A writer friend used to say, “No one completely escapes their family.” When she was coming up with a character for a story, she always took into account how the character’s family affected his life–if the person had a happy childhood, a miserable one, if he was close to his parents and siblings or tried to escape them.
In my Karnie Cleaver series, Karnie works in her family’s butcher shop. Her mother’s sister and her two kids work part-time there, too. They all get along. Her brother, Chuck, spends most of his time in the back room, cutting the meat.
Their older brother, Porter, moved to Florida to open his own seafood store. He wasn’t satisfied being part of the family business. He often complained about living in Indiana. He wanted something bigger and more exciting. But when he runs into problems, he decides to move back home. When their dad tells Karnie and Chuck that Porter’s returning and wants to work with them, it opens old wounds.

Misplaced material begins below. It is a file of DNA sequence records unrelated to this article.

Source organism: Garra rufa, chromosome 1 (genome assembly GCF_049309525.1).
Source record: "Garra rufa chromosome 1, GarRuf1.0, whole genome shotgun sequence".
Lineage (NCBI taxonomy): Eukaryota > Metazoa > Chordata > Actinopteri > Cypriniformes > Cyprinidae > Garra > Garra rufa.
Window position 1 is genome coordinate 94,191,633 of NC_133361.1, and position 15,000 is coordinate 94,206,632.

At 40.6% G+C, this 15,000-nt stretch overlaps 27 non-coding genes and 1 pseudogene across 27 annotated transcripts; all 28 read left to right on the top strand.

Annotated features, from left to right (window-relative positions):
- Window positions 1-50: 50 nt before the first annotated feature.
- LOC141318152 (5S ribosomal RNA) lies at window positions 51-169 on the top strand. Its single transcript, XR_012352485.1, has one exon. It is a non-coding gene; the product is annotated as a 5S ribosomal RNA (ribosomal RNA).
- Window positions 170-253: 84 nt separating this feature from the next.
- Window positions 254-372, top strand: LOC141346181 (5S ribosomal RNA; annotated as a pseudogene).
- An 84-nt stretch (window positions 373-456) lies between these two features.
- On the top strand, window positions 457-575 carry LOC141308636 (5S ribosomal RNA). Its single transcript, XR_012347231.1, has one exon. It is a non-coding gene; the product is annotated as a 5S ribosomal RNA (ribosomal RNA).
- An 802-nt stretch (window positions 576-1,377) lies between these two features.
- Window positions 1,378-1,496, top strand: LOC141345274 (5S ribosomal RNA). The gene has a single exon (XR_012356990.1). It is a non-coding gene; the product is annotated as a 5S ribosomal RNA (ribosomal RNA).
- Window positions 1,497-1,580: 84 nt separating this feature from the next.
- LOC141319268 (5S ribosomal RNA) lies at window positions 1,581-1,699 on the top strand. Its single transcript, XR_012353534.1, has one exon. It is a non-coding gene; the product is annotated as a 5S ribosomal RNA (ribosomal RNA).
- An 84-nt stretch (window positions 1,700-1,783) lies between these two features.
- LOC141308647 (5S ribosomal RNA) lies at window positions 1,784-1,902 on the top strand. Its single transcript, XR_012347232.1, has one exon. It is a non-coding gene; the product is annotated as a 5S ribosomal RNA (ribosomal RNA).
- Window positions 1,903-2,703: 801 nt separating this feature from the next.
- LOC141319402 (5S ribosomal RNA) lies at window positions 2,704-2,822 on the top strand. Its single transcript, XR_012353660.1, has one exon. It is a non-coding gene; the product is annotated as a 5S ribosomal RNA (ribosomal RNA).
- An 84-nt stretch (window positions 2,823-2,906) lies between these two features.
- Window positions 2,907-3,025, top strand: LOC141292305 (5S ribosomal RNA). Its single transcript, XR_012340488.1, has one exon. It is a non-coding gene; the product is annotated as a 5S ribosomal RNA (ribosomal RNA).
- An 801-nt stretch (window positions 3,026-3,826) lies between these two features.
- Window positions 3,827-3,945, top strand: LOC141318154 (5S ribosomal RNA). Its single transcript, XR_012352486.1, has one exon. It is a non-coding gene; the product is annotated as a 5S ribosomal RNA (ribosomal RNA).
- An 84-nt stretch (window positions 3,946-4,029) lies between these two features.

To their parents, Porter was always the golden boy who could do no wrong. The favorite. And their dad still thinks of him that way. Porter wants to convert one section of their shop into a seafood counter for him to run, and their dad loves the idea. Anything to make Porter happy. And just like the story The Prodigal Son, it rubs Karnie and Chuck the wrong way.
It’s going to be interesting to me to write about Karnie’s family in inner turmoil. They all enjoyed each other and got along so well, they were easy to write. Their scenes will be trickier now. But that’s how families are. A lot of dynamics go into close relationships. Blood is thicker than water, though. Usually. And they love each other enough to find solutions, but some of them might be bumpy ones.